The long line

Text Tina Grandinetti
Art Tina Grandinetti

My first up-close view of the massive commercial tuna ships that moor in the lagoon of Majuro Atoll was from the deck of Old Jim’s sailing yacht. Jim was a retired periodontist from San Francisco who was sailing, solo, straight across the Pacific Ocean. He had come to the Republic of the Marshall Islands to restock on supplies and settled easily into the small, transient community of ex-pat yachties that calls Majuro home for a few months out of the year.

Once a week the yachties hold a sailing race on the calm waters of the lagoon, and Jim had asked me to help crew his yacht. This essentially entailed scurrying from one rail to the other to gush over the scenery as we turned around each marker while other people did more important work.

The scenery, though, is about as impressive as it gets. Thick walls of coconut fronds seem to rise straight up out of turquoise waters and into clear blue sky. But, after a few weeks on the atoll, it was the rusted, slimy hulls of the tuna ships that caught my attention. The stench of the ships wafted across the water, heavy even as we breezed by, and the dripping hues of decay and salt damage made the clean white of Jim’s sailboat seem sterile and artificial. Steely men watched us from the decks, and a gnawing curiosity planted itself in my mind.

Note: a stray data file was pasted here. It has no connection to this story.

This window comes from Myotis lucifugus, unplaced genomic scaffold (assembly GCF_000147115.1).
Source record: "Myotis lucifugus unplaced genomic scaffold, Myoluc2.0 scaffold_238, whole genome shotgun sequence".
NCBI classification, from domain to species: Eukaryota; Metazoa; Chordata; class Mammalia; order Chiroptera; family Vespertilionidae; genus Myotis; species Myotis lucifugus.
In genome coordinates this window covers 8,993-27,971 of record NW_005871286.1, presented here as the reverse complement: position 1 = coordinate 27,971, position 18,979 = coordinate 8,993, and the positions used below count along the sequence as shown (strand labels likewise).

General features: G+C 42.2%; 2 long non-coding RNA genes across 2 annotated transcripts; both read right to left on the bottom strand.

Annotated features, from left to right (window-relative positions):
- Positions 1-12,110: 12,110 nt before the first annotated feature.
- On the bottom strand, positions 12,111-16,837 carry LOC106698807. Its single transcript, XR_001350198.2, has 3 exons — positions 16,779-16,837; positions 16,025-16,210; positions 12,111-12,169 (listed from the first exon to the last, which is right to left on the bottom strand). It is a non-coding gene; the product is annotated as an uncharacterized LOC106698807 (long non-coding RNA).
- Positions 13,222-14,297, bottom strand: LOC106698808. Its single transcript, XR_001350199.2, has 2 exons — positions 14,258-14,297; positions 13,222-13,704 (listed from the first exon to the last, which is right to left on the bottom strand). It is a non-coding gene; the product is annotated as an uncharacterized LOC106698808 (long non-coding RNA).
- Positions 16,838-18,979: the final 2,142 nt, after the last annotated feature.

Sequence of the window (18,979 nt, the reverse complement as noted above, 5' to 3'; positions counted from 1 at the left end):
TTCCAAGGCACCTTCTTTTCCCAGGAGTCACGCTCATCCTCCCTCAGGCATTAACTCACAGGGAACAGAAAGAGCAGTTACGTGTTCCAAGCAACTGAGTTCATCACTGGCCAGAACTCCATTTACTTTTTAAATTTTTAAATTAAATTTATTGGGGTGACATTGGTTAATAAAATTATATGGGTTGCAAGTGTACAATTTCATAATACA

We won the race—or, leathery Old Jim did—and back on land the tuna ships again became just another fixture on the horizon.

A week or so later, I sat at a bar in town nursing an iced tea, trying to escape the midday heat. A loud Kiwi with a bottle of Victoria Bitter in his hand laughingly announced to the room that he was looking for an American wife, just for visa purposes.

“You!” he said, pointing to me, “Any chance you’re crazy enough to do it?” Not even close. But I did know the local woman he was drinking with, and by the end of the afternoon our tables had been pushed together, our empty glasses piled up, and I had an offer to go on a helicopter ride. Steve the Kiwi pilots one of the helicopters that sits perched on the bow of each fishing boat; his job is to fly ahead of the ship and scout for schools of tuna.

The next morning I met Steve and his friend Grant at a commercial dock in town. After a five-minute boat ride into the lagoon, I hoisted myself up onto a ladder, and climbed up the hull of the Pacific Paradise. The Chinese-run fishing vessel has a crew of roughly 40 men who spend anywhere from five to 40 days at a time out at sea.

The crew stopped what they were doing, grinning a little too wide at the sight of a woman on deck. One of them, watching over a pot of steamed dumplings, swept his arms out like a circus ringmaster. “Welcome! Welcome!” he announced, in his best American accent. He looked like he couldn’t have been older than 16, and the tattered clothes hanging from his tiny frame were so worn and thin they looked like they had never been new.